Chasing the Dragon

Chasing the Dragon

goldendragonsI know many folks who have a powerful desire to build great products, and great software for great products. Many of these embrace the mantra:

“How do you build a great product? Build a great team and let them build it for you.”

Sadly, most of these folks are working in organisations that do not share their passion for great work. So they find themselves, quite naturally, and without much conscious thought on the matter, limiting their ambitions to their own little corner of the organisation.

Thus we see some “great” development teams, and development shops, embedded in the IT silo – or, more rarely, some other silo.

The folks with the passion beaver away, learning, experimenting, building, evolving, growing and adapting. Embracing change. Doing great work.

But it’s never going to be satisfying. Not really. Because there are so many other folks outside of “development” involved in creating a product that however engaged the development team, the customers’ experience depends on not only the development folks’ efforts and passion, but on many other folks’ inputs too. And getting this all joined-up across the silos of a typical organisation is so fraught with difficulties, missteps, confusions, conflicting priorities, ball-dropping – and other dysfunctions too numerous to mention – it’s just never going to happen. It’s never going to result in a truly great product, and neither in a truly great customer experience.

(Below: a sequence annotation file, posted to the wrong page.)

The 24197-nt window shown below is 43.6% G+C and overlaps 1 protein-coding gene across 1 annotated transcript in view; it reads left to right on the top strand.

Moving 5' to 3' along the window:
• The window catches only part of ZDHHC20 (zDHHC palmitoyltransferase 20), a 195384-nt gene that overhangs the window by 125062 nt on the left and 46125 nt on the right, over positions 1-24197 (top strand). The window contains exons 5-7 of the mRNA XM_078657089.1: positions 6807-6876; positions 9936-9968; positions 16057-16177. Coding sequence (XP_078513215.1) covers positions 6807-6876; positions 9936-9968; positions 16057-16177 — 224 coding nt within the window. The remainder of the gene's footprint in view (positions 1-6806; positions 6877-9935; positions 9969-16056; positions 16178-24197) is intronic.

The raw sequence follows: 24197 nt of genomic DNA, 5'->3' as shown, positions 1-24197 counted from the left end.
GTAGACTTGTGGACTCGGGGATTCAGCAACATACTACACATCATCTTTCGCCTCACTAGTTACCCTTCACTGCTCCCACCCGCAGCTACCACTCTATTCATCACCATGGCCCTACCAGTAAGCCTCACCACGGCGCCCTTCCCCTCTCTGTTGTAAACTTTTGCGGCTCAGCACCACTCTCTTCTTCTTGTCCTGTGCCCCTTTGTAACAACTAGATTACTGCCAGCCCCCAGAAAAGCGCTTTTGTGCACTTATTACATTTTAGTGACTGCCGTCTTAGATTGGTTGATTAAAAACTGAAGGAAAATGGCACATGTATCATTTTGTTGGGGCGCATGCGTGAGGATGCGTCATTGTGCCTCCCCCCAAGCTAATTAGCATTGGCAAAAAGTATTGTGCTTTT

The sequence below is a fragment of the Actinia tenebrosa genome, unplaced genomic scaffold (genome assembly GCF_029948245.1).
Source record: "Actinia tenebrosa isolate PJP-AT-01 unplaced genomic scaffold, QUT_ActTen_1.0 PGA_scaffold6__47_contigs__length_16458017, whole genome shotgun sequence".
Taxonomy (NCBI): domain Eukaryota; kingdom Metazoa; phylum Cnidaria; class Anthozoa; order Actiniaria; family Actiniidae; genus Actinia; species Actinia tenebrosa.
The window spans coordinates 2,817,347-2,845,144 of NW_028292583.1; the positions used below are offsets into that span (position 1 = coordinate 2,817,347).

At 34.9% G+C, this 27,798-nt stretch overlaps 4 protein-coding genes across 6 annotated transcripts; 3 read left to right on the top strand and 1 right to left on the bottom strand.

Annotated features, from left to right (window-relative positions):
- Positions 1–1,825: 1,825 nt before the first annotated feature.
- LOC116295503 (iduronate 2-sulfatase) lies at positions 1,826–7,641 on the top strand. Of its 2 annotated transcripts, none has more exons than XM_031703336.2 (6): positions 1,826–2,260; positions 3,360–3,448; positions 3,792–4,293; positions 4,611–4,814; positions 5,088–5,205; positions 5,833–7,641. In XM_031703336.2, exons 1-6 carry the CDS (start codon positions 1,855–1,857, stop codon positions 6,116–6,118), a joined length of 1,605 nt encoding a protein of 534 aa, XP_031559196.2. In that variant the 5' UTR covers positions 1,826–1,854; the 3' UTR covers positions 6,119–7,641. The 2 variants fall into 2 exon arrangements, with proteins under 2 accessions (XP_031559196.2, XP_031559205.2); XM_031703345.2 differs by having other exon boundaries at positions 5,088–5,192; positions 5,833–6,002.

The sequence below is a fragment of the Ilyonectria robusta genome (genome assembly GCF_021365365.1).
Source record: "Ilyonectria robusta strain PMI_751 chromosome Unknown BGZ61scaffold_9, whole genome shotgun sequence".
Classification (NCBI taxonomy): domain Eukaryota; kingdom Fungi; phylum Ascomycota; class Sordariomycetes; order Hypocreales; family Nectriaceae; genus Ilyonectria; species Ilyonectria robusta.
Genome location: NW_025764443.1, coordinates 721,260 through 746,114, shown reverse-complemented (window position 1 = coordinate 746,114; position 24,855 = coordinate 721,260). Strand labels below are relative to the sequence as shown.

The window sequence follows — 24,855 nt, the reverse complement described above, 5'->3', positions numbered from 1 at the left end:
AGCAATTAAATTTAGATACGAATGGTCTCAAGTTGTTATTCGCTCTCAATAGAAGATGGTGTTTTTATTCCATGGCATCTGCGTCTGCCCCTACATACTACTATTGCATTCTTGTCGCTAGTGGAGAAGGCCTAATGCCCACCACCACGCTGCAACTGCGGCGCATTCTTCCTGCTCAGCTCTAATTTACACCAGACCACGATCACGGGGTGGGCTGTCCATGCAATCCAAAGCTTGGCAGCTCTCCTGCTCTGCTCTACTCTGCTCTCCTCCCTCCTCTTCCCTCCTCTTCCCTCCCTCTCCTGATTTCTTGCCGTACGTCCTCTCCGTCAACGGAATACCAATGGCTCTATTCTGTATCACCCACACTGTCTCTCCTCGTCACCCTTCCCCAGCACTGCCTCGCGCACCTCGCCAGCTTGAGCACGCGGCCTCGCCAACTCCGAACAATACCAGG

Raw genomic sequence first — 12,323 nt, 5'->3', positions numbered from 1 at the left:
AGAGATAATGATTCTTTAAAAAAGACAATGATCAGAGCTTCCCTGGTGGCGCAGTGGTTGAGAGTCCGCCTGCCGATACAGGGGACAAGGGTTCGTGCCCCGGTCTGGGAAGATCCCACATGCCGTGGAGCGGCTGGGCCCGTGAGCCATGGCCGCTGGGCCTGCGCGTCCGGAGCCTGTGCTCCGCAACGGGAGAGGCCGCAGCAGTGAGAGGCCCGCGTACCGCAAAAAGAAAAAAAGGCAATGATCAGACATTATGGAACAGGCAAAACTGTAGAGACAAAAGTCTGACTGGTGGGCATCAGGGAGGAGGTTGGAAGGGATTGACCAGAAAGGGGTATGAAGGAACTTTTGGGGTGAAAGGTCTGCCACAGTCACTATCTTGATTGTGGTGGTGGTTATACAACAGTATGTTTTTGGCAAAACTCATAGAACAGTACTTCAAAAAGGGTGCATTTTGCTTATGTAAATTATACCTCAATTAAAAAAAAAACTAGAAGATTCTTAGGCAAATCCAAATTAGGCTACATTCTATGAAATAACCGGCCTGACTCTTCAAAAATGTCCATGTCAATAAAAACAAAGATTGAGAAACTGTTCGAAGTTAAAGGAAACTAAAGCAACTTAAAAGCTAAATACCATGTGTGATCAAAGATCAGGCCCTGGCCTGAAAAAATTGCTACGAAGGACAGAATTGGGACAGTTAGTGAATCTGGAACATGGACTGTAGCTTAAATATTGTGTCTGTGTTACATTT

The bottom line is that in siloed organisations (by far the most common kind), the whole idea of a “great development shop” is a chimera, a delusion, a dragon.

Are you still chasing that dragon?

– Bob

  1. Let’s assume you currently find yourself in such a siloed organization, what is the best way to change it? Pray for a leadership change in heart (e.g. have the CEO see a vision “in hoc signo vincit” and then attempt to remove all siloes)? Or are there ways to remove the silos from the bottom up?

    Or is the implicit message of this post to abandon such an organization?

    • Hi David,

      Thanks for joining the conversation.

      I see organisations much like (individual) people, in that I wouldn’t try to change someone, and thus neither would I try to change an organisation. If an organisation wants to change, and wants help in changing, then it meets my need to help it/them in their journey.

      The literature is replete with examples of failure when trying to turn a hierarchical organisation into a horizontal, e.g. value-stream aligned one.

      For me, the best choice is to not go down the hierarchical, siloed route in the first place. Given that some organisations are already there, then there are some few examples in the literature, and my personal experience, of ways to tackle the challenge. See also:

      – Bob

      • Thanks, Bob! Your blog post on approaching change was just what I was looking for.

        I think I’m open to attempting to change (or “rightshift”) what I see as a failing organization because that would fulfill a personal need. Not only mine, but probably other’s needs as well.

        There are non-violent ways of approaching change as your blog post points out. I would think in many siloed organizations, there is simply a lack of knowledge that things could be better. Attempting to enlighten people and managers of alternatives wouldn’t be violent (that is if it’s done correctly), but would healing and loving.

  2. David said:

    Bob’s thoughts are very true and congruent with many experiences throughout my career. It is thus that I developed Berg’s Second Law: “An IT product will be only as successful as how well its developers understand the business context of the enterprise it serves at the operative level.” This is how silos – however disparate they may be – become connected to achieve a common goal. It is also how developers of the underlying foundation of a product become motivated and passionate about their role in creating a superior product.

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